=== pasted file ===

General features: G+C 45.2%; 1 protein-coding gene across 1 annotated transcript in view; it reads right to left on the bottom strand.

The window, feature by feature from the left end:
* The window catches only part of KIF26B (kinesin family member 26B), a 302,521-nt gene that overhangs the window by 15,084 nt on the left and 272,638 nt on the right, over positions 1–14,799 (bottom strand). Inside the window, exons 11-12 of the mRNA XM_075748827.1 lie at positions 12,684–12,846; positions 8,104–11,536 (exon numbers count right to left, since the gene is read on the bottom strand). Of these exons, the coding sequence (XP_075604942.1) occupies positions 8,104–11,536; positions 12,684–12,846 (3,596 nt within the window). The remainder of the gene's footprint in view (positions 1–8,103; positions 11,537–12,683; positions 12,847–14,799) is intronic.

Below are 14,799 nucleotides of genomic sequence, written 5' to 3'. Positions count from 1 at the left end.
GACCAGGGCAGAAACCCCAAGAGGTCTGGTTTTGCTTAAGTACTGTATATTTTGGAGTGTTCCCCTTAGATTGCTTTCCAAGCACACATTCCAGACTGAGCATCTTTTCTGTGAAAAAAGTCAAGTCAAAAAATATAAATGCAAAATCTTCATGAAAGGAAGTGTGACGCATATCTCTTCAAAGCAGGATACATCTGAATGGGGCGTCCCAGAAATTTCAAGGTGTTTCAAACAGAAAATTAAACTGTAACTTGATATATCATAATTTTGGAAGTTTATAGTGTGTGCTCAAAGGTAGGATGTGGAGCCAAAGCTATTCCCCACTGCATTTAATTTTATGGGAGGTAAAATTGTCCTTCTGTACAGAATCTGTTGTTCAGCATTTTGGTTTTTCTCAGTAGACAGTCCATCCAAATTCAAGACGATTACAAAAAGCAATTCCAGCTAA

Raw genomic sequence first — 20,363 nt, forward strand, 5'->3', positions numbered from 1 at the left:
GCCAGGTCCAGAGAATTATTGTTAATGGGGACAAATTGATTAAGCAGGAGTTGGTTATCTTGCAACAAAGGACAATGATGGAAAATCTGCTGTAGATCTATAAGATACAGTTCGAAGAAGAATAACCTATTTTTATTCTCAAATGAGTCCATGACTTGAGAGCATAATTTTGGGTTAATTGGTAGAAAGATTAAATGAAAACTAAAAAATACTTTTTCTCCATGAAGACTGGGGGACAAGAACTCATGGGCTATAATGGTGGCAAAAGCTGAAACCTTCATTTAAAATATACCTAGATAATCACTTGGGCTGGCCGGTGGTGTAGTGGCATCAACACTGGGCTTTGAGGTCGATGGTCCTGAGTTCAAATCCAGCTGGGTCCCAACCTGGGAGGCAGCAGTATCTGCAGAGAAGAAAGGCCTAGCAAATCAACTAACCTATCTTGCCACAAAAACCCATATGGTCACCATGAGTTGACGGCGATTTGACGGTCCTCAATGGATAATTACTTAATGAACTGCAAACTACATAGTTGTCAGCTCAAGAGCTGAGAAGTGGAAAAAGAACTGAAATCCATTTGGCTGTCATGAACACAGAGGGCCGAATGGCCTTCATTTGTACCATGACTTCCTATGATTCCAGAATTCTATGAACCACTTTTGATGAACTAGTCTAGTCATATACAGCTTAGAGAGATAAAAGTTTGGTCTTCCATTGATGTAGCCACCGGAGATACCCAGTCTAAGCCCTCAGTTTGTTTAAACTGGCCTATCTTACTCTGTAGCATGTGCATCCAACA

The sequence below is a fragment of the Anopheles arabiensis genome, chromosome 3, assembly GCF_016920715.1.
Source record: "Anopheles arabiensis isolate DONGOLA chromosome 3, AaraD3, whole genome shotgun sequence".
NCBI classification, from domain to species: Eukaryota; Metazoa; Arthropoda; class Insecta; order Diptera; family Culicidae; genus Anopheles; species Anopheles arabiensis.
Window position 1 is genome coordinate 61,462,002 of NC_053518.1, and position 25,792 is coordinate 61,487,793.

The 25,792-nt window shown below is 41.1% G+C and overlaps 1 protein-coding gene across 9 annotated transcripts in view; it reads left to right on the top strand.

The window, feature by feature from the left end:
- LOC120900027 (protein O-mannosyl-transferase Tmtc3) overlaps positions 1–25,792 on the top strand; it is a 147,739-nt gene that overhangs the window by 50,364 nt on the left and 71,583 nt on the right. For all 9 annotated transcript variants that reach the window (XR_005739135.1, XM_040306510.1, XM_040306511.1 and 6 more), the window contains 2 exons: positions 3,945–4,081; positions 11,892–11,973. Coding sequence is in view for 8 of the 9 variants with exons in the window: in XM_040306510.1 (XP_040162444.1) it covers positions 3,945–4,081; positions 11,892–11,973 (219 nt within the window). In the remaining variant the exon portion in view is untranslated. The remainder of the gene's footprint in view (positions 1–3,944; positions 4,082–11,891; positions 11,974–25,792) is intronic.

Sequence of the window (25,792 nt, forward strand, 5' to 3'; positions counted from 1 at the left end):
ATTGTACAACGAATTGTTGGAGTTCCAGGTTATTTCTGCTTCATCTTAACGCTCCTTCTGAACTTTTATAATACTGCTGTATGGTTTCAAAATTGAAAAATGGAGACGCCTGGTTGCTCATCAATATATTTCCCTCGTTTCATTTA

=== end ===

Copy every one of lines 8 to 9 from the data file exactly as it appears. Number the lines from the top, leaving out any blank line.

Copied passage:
The sequence below is a fragment of the Anopheles arabiensis genome, chromosome 3, assembly GCF_016920715.1.
Source record: "Anopheles arabiensis isolate DONGOLA chromosome 3, AaraD3, whole genome shotgun sequence".